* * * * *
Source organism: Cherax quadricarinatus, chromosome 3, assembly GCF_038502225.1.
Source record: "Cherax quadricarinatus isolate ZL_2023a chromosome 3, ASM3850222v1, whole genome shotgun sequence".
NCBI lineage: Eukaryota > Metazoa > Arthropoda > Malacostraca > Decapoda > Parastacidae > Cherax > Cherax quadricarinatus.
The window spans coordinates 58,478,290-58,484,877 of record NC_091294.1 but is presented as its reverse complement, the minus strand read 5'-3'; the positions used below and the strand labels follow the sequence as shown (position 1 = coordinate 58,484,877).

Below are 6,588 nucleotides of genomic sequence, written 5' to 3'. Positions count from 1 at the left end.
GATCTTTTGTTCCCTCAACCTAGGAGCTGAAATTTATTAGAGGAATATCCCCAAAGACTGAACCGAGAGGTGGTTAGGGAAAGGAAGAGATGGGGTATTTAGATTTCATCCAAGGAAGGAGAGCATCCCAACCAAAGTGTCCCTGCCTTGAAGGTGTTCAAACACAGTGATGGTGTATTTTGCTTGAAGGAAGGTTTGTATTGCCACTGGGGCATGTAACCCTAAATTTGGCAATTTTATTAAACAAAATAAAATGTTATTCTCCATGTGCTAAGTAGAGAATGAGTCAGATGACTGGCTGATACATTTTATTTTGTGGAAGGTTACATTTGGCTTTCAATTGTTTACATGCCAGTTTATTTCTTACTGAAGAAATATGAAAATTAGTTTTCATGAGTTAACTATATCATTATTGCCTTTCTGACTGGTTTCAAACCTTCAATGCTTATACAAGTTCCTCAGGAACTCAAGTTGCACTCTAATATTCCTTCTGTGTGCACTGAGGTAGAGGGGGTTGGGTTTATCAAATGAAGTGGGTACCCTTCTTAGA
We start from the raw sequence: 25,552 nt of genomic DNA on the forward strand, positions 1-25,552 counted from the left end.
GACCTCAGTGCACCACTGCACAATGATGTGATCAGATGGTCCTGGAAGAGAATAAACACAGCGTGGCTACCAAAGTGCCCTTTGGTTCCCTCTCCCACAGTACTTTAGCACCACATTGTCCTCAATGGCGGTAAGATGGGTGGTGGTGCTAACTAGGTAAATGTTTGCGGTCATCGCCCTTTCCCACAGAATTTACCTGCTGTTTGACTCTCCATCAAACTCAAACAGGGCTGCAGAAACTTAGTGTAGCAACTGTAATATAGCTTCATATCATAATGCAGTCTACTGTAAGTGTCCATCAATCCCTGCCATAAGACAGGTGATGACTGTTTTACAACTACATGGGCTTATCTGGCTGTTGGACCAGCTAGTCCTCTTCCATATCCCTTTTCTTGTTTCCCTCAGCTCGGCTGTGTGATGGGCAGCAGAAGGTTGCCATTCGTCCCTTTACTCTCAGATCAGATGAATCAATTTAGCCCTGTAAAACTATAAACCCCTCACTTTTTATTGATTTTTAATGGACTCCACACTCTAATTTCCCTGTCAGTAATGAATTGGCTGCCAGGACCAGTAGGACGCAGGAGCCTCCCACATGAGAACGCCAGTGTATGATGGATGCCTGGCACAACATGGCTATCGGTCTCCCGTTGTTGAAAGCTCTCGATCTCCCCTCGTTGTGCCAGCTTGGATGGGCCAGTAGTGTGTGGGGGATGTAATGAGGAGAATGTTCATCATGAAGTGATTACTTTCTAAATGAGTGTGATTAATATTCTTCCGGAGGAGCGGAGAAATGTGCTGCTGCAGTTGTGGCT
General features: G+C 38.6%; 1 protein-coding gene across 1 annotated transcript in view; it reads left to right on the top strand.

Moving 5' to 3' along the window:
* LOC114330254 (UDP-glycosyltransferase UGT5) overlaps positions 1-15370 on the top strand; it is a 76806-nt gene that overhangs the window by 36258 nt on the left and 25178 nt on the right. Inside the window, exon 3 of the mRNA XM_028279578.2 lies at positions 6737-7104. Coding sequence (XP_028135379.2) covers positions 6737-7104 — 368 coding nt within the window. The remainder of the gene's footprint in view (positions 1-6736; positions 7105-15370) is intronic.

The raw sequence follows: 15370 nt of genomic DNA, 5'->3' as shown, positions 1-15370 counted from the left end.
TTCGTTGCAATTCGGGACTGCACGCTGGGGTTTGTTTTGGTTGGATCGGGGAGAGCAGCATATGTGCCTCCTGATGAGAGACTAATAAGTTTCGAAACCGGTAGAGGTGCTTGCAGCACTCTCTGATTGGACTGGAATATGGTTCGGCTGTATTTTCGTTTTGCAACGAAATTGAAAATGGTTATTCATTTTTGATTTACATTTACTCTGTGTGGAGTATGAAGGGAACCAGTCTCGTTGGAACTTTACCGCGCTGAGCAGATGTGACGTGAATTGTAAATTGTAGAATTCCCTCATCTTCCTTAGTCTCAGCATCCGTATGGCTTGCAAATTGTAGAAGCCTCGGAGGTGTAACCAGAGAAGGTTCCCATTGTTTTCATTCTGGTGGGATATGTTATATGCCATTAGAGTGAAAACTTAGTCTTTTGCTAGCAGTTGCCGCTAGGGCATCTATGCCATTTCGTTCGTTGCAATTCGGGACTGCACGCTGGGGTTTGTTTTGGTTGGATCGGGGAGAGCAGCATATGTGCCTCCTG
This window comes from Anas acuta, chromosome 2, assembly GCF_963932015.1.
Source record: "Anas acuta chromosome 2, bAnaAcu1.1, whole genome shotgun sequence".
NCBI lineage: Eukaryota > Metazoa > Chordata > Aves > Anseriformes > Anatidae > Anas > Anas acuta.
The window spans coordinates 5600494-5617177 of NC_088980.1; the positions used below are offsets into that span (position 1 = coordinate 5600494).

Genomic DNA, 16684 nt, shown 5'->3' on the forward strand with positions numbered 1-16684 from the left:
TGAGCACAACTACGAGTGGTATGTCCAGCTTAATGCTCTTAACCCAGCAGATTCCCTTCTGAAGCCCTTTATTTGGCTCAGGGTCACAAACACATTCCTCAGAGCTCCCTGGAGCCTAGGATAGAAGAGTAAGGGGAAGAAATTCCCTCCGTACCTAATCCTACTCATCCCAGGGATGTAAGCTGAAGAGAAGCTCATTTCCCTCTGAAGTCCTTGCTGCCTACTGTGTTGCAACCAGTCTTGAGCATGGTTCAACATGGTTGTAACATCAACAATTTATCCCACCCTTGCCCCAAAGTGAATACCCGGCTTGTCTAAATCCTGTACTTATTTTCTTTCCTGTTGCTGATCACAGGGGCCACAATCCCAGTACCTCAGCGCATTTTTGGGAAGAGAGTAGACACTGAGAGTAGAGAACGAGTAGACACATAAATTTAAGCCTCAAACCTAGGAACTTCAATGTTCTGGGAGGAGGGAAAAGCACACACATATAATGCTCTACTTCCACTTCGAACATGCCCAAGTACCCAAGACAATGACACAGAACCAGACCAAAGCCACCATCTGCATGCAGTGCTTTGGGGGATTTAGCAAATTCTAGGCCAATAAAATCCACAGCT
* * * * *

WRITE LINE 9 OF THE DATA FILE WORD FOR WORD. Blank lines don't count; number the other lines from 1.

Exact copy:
General features: G+C 38.6%; 1 protein-coding gene across 1 annotated transcript in view; it reads left to right on the top strand.